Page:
But the platform also comes with its limits. Most IG Live sessions max out at one hour before the participants have to log back on and start over. Sound quality is sketchy, because artists are relying on the speakers in the room instead of being able to connect their audio to Instagram (multiple artists in the Verzuz battles, most notably Teddy Riley, have had technical issues when they try to elevate the sound or integrate live instruments.) Plus, as Greg Battle, a principal for Rich Medina’s Rico Grande LLC, points out, they have static page formats.

“If you’re on Instagram, it all looks and behaves the same. Everything from Facebook is on brand that way. They don’t want you to customize things,” Battle said. “When you come to Instagram, you get the Instagram experience. You have this small little area where you can create and everything else is bland and itself, whether it’s Facebook blue or Instagram red and white. Versus Twitch, they want you to be creative and want to give you as much rope as you can handle to make something that is a compelling experience.”

An illustration of those options is on the Twitch page of Rich Medina: a recent stream, Kung Fu Theatre, shows Medina DJing music over clips from martial arts films, with the audio from both the film and the music crystal clear. Viewers can do more than comment: they can enter into the stream with their own cams, so other viewers can see them dancing along.

Along with a more immersive experience, Twitch also has more options to monetize their pages with their fans. That includes tiered subscription services, and shared revenue from “Bits”, a virtual currency system in Twitch that fans can buy to “Cheer” on their favorite artists. Twitch also has partnerships with SoundCloud and Bandsintown, two key platforms in the music community. While apps like Instagram, Facebook and Twitter may have larger music audiences, Twitch is attempting to create more revenue opportunities for what may start as a smaller base.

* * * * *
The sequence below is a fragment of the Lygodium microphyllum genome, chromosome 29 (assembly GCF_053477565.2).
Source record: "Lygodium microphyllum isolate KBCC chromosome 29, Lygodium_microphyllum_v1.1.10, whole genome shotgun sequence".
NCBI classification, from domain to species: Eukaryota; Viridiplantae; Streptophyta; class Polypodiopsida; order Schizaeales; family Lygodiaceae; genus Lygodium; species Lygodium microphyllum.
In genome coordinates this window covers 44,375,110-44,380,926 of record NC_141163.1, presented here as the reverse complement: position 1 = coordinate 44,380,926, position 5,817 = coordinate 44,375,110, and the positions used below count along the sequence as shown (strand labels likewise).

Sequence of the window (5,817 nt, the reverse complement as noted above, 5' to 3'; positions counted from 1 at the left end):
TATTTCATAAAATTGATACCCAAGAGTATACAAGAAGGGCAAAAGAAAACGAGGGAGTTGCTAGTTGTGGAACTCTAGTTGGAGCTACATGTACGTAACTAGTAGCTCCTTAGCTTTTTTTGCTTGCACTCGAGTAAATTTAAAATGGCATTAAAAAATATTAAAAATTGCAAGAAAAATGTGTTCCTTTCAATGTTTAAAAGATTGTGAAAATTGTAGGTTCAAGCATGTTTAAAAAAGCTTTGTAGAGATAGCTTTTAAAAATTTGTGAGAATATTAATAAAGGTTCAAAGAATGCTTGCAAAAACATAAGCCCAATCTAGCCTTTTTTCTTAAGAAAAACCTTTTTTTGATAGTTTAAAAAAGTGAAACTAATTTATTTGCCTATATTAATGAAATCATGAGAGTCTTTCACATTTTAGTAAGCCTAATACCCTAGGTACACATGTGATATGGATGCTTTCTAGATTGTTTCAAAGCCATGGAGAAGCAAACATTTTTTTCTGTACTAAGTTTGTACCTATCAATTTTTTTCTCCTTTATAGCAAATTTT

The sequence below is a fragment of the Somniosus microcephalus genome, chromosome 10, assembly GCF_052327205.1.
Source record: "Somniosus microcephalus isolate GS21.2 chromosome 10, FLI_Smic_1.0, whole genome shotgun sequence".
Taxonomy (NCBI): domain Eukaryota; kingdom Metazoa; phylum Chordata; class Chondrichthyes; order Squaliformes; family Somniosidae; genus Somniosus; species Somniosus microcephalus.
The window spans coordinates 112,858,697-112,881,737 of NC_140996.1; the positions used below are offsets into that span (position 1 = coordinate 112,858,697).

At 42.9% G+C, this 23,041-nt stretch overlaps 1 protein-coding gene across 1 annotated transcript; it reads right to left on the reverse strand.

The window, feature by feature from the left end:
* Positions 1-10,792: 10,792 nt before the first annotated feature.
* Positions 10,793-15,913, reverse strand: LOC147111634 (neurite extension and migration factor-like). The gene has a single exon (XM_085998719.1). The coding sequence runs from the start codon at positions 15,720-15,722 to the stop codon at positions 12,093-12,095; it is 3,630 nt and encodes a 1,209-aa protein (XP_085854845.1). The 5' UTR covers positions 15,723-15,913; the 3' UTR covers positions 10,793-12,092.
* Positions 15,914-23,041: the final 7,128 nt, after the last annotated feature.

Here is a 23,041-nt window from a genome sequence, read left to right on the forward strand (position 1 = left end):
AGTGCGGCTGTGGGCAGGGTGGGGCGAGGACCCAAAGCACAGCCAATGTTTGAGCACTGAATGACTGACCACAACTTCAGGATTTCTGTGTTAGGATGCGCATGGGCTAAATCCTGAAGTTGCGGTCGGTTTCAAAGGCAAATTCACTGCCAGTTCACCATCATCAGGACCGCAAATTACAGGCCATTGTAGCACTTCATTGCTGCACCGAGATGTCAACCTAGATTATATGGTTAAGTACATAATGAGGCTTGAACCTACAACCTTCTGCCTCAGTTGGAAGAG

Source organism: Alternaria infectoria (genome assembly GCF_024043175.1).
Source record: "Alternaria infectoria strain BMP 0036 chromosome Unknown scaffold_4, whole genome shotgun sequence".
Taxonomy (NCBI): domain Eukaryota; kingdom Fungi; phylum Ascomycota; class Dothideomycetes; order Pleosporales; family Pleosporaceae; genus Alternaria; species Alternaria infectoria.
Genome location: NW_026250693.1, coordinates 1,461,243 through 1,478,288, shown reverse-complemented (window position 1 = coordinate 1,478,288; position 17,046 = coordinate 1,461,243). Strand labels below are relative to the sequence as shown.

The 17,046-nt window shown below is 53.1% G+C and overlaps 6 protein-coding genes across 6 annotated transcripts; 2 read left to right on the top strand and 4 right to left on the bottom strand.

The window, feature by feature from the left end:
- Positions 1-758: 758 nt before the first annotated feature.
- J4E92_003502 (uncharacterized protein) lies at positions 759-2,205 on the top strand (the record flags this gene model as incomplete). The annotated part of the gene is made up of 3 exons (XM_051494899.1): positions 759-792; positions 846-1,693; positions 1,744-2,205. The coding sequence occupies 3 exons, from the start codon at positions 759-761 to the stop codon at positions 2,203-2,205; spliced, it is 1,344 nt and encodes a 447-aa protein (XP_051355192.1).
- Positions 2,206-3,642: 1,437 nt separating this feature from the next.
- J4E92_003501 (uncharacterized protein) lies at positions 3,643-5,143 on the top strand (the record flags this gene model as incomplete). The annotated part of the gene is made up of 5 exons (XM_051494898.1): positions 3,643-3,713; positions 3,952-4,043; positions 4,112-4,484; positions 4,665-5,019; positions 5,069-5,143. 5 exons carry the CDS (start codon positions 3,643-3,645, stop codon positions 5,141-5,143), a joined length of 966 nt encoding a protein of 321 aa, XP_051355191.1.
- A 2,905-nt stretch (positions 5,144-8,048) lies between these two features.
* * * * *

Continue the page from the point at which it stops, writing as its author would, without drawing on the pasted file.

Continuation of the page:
Hip-hop producer Samuel “Trox” Troxel hopes that his supporters show loyalty to him, as he announced last week that he was migrating his SHBS TV to Twitch. He said that his manager suggested it as a platform for him to showcase his creative process of making beats. He had previously used Facebook, but he says Twitch is an easier, more efficient option.

“With Facebook, I straight-up just set up a Mevo camera and just used its microphone. Unfortunately the quality wasn’t the best but it was all I knew how to use it … I got mad complaints about the sound clipping because of the camera’s microphone. I couldn’t even figure it out.”

Trox isn’t worried about the smaller music base of Twitch: he’s impressed with their growth, and he says he can still promote his Twitch link on his other social media pages. But most importantly, he says, connecting with fans helps with his creativity.

“At the end of the day, Twitch has helped my productivity because I make beats better while I have an audience watching, whether it’s three or 3,000 people,” he says. “As long as music is being made and I’m happy with it, that’s all that matters to me.”